Feb 18: Intercept 1961 – the Birth of Soviet Missile Defense

AESS Banner

Buenaventura Aerospace and Electronic Systems Society

Intercept 1961 – The Birth of Soviet Missile Defense
Prof. Mike Gruntman PhD

Thursday February 18, 2016 at 6:30 pm
California Lutheran University, Thousand Oaks, CA

Meetings are free and open to the public

Register at this website

Intercept 1961On March 4, 1961, a Soviet guided missile performed the first nonnuclear intercept of an intermediate range ballistic missile (SS-4, R-12) at the Saryshagan test site in the Kazakhstan desert when it destroyed an approaching warhead. This spectacular and most consequential achievement followed earlier intercepts by the United States Army of several shorter range missiles at White Sands.

The new field led to the emergence of monitoring space objects in orbit, ballistic missile early warning, and antisatellite weapons. The first operational Soviet missile defense system A-35 was deployed in 1970s to protect Moscow; its successor remaining active today.

Dr. Mike Gruntman will introduce us to the events that led to the first nonnuclear intercepts of long-range ballistic missile warheads in 1961 and will describe the technical characteristics of early air and missile defense systems. We will learn about how the Soviet Missile Defense program came to exist and first attacks it intercepted.

Information regarding missile defense systems is especially relevant today as the United States and other countries continue facing the eternal “protect-or-avenge” dilemma when balancing retaliatory offensive capabilities against defensive protection. In an age of unstable governments, spreading weapons of mass destruction, and radical ideologies and terrorism, this historical background is critical for informed policy formulation, threat evaluation, defense planning, and counteracting the proliferation of weapons and sensitive technologies.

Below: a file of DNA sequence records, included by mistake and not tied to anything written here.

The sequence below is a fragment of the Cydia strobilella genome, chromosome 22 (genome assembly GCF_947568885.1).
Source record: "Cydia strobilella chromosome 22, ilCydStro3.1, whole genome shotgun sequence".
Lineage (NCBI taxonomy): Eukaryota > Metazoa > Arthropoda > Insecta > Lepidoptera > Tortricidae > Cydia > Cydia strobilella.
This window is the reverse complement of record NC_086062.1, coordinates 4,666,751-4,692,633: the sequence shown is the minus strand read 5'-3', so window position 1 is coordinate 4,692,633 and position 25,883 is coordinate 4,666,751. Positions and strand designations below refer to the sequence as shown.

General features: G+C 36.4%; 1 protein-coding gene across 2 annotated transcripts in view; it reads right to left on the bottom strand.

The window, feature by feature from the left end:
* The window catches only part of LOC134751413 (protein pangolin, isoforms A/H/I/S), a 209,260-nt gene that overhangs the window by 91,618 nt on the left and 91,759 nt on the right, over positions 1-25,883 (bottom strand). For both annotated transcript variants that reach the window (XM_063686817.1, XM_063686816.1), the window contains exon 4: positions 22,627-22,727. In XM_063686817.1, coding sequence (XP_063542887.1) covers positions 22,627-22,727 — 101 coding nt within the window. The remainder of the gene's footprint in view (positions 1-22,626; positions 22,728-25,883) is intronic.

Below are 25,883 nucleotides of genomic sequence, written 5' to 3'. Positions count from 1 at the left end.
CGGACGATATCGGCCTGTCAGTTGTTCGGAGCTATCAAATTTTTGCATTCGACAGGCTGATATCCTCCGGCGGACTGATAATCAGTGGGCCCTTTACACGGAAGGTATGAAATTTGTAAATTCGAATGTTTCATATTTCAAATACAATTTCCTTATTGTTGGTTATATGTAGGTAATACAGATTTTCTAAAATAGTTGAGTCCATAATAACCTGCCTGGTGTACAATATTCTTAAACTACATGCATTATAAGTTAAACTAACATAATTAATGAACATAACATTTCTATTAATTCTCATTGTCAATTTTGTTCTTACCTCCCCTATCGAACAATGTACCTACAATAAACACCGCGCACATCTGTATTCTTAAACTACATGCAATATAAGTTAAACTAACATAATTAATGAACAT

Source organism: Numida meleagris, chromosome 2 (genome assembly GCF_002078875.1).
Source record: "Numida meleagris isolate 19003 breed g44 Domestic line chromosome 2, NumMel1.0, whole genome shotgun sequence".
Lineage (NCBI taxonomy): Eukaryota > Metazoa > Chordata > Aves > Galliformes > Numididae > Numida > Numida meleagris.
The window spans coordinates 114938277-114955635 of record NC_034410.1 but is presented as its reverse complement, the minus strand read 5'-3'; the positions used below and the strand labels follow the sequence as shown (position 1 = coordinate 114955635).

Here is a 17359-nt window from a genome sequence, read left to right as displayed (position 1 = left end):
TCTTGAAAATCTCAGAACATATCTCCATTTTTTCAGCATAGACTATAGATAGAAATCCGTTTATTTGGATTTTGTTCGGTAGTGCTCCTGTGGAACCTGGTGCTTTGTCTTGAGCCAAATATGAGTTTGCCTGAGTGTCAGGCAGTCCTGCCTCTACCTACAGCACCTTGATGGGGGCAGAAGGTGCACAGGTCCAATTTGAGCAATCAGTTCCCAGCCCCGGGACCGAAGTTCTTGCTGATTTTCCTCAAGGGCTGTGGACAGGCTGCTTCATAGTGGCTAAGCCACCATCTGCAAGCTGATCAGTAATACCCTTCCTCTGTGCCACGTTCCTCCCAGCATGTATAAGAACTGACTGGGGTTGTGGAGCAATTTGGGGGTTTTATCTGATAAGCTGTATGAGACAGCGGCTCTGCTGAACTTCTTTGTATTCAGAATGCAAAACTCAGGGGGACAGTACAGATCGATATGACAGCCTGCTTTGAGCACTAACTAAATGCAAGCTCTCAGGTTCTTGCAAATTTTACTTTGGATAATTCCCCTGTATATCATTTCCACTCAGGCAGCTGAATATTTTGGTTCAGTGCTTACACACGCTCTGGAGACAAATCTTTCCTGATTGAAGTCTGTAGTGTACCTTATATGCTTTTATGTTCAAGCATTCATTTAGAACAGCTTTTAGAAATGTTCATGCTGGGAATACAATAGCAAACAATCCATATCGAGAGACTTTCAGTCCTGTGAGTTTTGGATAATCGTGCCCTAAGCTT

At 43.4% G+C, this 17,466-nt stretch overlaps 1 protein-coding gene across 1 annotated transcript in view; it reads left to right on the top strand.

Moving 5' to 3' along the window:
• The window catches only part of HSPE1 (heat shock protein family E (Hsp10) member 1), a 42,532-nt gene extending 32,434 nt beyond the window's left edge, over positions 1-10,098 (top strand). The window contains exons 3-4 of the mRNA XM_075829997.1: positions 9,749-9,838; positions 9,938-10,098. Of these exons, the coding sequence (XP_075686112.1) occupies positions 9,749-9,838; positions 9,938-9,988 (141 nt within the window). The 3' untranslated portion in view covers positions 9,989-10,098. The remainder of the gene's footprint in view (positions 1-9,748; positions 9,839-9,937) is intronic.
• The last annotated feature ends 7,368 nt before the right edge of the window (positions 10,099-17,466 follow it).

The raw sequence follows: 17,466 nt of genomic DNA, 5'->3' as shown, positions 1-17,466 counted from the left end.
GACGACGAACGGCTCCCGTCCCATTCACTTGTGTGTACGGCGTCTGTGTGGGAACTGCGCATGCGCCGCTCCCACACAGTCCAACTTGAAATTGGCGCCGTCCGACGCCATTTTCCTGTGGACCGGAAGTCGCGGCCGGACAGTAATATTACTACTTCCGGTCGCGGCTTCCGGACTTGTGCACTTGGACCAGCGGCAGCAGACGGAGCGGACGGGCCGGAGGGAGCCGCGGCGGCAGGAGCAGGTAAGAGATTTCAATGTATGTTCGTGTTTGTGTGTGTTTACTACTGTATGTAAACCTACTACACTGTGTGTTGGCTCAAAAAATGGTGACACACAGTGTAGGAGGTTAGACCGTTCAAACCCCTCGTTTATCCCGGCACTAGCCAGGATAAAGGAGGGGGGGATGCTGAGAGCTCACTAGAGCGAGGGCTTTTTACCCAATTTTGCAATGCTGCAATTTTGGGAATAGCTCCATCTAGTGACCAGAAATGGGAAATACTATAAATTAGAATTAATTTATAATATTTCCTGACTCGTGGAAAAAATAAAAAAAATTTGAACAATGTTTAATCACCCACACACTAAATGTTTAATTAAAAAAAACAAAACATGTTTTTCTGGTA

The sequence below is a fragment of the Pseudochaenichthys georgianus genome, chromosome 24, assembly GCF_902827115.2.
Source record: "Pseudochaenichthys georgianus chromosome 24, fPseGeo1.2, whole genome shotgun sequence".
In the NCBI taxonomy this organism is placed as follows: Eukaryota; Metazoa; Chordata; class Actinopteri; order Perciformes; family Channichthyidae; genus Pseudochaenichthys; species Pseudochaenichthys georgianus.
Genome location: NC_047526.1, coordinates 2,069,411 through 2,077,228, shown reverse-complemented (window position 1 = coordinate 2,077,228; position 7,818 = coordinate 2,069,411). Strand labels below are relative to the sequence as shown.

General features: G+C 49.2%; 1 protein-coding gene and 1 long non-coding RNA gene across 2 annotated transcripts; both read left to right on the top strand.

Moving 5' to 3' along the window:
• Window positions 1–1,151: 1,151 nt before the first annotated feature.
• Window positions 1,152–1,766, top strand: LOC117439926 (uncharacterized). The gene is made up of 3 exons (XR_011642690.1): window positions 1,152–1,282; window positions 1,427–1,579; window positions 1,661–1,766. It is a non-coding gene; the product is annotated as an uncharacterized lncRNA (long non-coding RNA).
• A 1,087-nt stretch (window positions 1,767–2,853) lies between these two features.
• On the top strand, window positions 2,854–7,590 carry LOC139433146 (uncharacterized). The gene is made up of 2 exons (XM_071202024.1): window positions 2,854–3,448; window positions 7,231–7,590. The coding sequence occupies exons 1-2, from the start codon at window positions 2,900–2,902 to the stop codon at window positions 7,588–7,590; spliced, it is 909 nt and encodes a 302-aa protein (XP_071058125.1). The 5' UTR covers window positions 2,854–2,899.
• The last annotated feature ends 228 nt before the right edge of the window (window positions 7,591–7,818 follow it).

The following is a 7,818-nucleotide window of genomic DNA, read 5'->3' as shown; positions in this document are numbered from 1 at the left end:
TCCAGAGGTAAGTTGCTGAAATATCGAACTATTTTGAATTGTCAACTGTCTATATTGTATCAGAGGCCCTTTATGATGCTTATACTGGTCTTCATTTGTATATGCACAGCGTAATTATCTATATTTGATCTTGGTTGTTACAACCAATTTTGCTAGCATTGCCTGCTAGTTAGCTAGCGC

Mike GruntmanDr. Mike Gruntman is professor of astronautics at the University of Southern California (USC). His life journey took him from a child growing on the Tyuratam (Baikonur) missile and space launch base during the late 1950s and early 1960s to an accomplished space physicist to the founder of a major space engineering education program in the heart of the U.S. space industry. Mike served the founding chairman of this nationally recognized astronautical engineering department at USC. He teaches courses in space systems and rocket propulsion at the university as well as short courses (AIAA and ATI) for government and industry.

Research interests of Dr. Gruntman include astronautics; space physics and space and laboratory instrumentation and sensors; space mission and satellite design; and rocketry and spacecraft propulsion. He is actively involved in R&D programs in space science, technology, and applications. Mike received three NASA group achievement awards. He served on the editorial board of the Review of Scientific Instruments from 2001-2003.

Dr. Gruntman has authored and co-authored nearly 300 publications, including more than 90 journal articles and book chapters and more than 50 conference proceedings papers. Mike has written four books. His “Blazing the Trail: The Early History of Spacecraft and Rocketry” (AIAA, 2004) won the International Academy of Astronautics’ award.

Location: California Lutheran University
Pizza/networking starts at 6:30 pm
Talk starts at 7:00 pm

Our sponsors:
California Lutheran University
IEEE Buenaventura Section

RSVP: get your ticket here (free event)


Directions from Ventura:

Take the Ventura Freeway 101 South.

Take Lynn Road Exit, turn left, drive 2.9 miles.

Lynn Road turns into Olsen Road, drive .9 miles.

Turn right onto Mountclef Boulevard – the University is on the right

Directions from Los Angeles:

Take the Ventura Freeway 101 North.

Take Lynn Road Exit, turn right, drive 2.9 miles.

Lynn Road turns into Olsen Road, drive .9 miles.

Turn right onto Mountclef Boulevard – the University is on the right.